We have a client who needs an installation on a VM with no connection to the internet. Usually I would've used a chef client who will preform command lines such as:

yum install glibc.i686 --setopt=protected_multilib=false -y

Since the client has no internet yum (and chef) can not do their magic.

I was able to install the programs such as "glibc.i686" without yum, but was unable to find how to configure setopt=protected_multilib=false (Also after a long google time, and searching serverfault).

How can I preform this command manually? Is this addition crucial?

  • Do you know what it does? – Michael Hampton Feb 19 '17 at 15:57
  • I am not sure, from my understanding this will allow a 32-bit program work on a 86_64X arch (I tried to google it). Although I am not sure about this. Although I don't know what it is I wanted to implement it to make sure that the client will not have any bugs. – Tomer Feb 19 '17 at 21:07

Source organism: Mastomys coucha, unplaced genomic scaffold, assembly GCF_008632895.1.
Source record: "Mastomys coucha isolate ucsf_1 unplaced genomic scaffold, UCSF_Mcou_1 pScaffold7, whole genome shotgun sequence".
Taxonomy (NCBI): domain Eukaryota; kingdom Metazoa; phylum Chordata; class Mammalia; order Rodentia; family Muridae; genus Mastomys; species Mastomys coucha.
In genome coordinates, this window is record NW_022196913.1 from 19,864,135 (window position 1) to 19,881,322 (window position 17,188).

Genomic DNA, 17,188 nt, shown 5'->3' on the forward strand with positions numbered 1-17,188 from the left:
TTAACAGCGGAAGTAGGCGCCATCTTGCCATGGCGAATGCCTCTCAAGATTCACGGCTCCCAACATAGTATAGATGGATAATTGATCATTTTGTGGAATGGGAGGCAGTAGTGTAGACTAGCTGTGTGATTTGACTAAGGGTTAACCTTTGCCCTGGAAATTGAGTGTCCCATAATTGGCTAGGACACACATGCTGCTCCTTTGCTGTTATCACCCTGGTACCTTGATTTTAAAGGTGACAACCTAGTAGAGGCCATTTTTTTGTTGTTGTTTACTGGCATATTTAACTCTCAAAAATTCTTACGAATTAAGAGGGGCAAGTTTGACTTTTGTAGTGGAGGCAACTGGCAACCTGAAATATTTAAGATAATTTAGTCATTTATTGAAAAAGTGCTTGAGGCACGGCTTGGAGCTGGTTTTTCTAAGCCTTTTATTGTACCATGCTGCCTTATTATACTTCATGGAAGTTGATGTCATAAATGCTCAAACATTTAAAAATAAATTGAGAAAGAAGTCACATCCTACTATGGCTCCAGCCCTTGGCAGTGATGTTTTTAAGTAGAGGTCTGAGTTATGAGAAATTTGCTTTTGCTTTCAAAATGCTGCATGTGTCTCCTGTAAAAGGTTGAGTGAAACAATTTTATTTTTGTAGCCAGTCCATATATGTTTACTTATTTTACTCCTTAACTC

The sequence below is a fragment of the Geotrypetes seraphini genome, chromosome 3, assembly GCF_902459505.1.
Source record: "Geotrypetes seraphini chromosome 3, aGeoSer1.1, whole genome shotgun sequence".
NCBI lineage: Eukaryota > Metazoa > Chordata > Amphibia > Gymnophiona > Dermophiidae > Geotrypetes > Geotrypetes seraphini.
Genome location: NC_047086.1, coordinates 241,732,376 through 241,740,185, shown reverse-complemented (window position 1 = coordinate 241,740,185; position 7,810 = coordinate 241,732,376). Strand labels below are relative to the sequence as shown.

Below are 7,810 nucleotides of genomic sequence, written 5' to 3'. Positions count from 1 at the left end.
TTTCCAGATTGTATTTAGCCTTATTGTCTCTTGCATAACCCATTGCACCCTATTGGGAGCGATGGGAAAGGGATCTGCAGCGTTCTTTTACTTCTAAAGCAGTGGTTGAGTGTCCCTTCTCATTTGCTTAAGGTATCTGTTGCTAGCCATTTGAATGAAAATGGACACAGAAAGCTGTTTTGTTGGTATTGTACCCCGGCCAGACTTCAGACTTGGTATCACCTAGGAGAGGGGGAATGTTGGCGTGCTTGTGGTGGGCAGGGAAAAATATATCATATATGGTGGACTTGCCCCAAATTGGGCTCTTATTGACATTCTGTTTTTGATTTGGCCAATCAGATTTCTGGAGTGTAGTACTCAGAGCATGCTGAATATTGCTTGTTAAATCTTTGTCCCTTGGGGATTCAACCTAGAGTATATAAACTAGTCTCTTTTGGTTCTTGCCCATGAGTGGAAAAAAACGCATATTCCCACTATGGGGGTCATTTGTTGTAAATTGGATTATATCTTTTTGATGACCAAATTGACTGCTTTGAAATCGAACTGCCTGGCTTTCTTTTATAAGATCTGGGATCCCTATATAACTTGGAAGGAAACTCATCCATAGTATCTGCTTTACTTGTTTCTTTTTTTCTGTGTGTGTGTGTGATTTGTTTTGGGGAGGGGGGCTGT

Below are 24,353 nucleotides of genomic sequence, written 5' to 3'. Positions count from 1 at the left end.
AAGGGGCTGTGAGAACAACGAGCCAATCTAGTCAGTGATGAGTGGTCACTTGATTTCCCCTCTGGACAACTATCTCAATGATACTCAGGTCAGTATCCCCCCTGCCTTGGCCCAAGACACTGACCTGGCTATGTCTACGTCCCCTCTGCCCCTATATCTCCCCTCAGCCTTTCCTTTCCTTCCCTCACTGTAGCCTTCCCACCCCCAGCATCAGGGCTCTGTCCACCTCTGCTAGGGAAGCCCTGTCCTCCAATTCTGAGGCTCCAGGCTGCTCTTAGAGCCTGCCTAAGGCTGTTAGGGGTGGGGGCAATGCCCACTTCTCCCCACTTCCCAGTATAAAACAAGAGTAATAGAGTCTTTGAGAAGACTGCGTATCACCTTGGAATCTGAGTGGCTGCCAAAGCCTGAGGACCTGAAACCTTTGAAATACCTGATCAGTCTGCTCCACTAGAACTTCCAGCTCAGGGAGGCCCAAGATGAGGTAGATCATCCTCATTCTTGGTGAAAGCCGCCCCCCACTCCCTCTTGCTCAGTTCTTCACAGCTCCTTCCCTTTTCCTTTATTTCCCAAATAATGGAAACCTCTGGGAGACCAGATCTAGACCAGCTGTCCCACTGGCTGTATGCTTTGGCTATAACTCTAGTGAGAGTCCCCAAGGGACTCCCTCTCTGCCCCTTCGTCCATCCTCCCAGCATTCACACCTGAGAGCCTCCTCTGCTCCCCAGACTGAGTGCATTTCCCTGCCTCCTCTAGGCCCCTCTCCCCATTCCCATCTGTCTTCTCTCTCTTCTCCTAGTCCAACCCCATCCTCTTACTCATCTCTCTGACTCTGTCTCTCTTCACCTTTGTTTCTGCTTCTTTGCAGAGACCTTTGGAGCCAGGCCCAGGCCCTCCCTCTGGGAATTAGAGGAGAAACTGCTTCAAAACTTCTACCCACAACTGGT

This is a rear use case but quite used in Oracle or CAD installations. You can configure protected_multilib=0 in your yum.conf. According to the manual:

          protected_multilib Either `1' or `0'. This tells yum whether or not it should perform a check to make sure that multilib packages are the same version. For example, if this option is off (rpm
          behaviour)  pkgA-1.x86_64  and  pkgA-2.i386  can  be installed at the same time. However this is very rarely desired.  Install only packages, like the kernel, are exempt from this check.  The
          default is `1'.

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